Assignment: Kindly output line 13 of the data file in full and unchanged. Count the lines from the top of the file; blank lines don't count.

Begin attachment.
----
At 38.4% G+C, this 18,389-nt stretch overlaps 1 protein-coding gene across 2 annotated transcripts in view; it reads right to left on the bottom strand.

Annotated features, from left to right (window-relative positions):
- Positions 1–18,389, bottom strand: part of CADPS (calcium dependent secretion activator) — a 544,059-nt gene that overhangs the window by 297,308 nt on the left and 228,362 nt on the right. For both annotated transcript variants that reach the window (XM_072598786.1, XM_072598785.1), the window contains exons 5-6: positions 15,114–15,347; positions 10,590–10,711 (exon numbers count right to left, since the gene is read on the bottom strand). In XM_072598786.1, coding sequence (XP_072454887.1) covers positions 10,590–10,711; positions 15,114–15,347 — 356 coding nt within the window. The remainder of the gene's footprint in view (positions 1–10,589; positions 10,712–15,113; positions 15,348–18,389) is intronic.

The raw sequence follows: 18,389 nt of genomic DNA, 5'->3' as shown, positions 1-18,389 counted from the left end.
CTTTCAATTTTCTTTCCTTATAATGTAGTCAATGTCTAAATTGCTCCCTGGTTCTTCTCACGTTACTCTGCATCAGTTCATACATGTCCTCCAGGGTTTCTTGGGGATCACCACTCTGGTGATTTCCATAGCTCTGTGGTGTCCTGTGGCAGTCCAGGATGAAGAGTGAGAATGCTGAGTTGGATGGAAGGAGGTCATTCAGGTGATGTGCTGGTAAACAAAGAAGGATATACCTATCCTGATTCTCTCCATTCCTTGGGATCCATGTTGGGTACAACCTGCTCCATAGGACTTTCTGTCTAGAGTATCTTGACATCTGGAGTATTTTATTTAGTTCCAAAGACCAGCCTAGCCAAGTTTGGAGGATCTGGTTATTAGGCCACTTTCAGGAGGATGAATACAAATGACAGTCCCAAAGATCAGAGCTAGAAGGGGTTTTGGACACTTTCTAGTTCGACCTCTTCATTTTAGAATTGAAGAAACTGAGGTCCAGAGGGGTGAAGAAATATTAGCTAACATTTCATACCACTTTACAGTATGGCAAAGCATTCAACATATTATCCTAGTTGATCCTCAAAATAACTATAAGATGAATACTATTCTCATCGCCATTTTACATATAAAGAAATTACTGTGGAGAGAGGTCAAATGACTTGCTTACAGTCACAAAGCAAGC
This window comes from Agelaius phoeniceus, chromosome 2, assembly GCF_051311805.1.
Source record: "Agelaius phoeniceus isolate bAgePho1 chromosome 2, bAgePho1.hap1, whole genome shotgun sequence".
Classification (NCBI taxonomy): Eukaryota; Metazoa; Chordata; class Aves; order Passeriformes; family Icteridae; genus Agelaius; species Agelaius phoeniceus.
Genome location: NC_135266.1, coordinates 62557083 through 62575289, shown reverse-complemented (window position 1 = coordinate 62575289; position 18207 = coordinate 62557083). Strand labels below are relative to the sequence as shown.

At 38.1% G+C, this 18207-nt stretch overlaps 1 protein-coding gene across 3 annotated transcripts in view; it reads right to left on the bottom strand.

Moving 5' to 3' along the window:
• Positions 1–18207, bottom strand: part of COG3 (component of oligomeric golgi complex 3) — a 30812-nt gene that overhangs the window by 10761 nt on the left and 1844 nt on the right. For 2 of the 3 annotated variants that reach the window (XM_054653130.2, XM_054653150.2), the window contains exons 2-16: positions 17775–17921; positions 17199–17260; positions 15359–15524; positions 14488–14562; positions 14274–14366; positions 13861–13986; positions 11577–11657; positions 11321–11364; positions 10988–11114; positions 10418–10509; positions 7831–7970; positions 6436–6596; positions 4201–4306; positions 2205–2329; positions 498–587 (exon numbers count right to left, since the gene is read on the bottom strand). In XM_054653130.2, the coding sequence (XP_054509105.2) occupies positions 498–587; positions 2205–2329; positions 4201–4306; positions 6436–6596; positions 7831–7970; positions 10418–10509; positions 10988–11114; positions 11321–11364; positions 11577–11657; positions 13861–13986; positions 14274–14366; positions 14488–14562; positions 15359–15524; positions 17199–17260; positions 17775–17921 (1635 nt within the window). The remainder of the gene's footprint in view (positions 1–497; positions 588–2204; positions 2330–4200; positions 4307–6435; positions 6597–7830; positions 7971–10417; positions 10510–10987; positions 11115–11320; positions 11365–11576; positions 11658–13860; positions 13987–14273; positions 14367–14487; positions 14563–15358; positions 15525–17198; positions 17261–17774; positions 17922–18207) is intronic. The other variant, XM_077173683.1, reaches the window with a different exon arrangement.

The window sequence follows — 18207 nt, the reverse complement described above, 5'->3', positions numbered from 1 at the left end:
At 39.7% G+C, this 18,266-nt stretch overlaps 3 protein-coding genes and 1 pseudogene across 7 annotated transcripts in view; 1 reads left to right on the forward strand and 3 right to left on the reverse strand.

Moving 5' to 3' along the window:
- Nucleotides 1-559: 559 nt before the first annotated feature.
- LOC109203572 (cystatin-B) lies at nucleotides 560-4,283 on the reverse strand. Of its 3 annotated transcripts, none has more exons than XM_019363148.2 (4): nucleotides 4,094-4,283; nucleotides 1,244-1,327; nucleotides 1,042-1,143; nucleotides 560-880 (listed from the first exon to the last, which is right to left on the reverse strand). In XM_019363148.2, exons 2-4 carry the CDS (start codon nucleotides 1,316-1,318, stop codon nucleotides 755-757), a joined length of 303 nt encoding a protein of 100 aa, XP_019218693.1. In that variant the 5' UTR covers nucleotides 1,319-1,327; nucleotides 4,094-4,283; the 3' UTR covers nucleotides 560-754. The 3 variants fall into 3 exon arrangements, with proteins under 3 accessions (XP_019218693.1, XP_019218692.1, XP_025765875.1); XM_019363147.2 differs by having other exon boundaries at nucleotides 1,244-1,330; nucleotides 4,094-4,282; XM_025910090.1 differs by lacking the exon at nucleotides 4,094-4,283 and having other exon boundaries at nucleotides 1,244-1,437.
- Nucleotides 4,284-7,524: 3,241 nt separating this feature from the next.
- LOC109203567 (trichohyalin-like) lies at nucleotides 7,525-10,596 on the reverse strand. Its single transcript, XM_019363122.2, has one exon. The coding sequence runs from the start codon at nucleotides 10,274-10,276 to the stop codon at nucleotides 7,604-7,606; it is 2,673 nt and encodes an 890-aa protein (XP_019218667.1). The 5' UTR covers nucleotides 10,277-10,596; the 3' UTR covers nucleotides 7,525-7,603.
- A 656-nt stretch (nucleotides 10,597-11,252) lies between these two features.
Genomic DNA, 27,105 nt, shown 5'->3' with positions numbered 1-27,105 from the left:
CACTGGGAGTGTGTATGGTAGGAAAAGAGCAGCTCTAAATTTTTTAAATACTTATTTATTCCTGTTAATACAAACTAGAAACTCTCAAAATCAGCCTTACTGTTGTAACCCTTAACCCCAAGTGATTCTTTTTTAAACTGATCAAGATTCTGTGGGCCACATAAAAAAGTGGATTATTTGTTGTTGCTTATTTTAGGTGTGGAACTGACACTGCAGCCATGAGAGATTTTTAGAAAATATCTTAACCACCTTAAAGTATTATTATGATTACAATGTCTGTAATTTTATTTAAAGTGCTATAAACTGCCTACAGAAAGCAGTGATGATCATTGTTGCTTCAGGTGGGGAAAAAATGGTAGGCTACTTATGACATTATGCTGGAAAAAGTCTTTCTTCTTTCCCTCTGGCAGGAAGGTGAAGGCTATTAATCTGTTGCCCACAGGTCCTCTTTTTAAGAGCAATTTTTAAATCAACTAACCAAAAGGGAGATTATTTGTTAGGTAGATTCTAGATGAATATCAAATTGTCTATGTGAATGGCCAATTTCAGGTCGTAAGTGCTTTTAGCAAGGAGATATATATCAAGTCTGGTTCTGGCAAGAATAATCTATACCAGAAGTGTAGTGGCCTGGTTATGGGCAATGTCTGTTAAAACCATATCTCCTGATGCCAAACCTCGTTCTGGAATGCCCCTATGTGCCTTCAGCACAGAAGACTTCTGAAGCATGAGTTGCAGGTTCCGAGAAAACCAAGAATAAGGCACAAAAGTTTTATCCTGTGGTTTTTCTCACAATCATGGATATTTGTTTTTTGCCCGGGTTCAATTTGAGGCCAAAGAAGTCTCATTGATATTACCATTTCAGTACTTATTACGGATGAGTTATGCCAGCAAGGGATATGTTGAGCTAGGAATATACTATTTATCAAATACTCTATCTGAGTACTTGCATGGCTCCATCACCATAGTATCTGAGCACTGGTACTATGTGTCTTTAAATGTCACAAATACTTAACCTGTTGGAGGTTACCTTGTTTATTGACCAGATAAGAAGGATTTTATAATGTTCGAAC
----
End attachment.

The window sequence follows — 18207 nt, the reverse complement described above, 5'->3', positions numbered from 1 at the left end: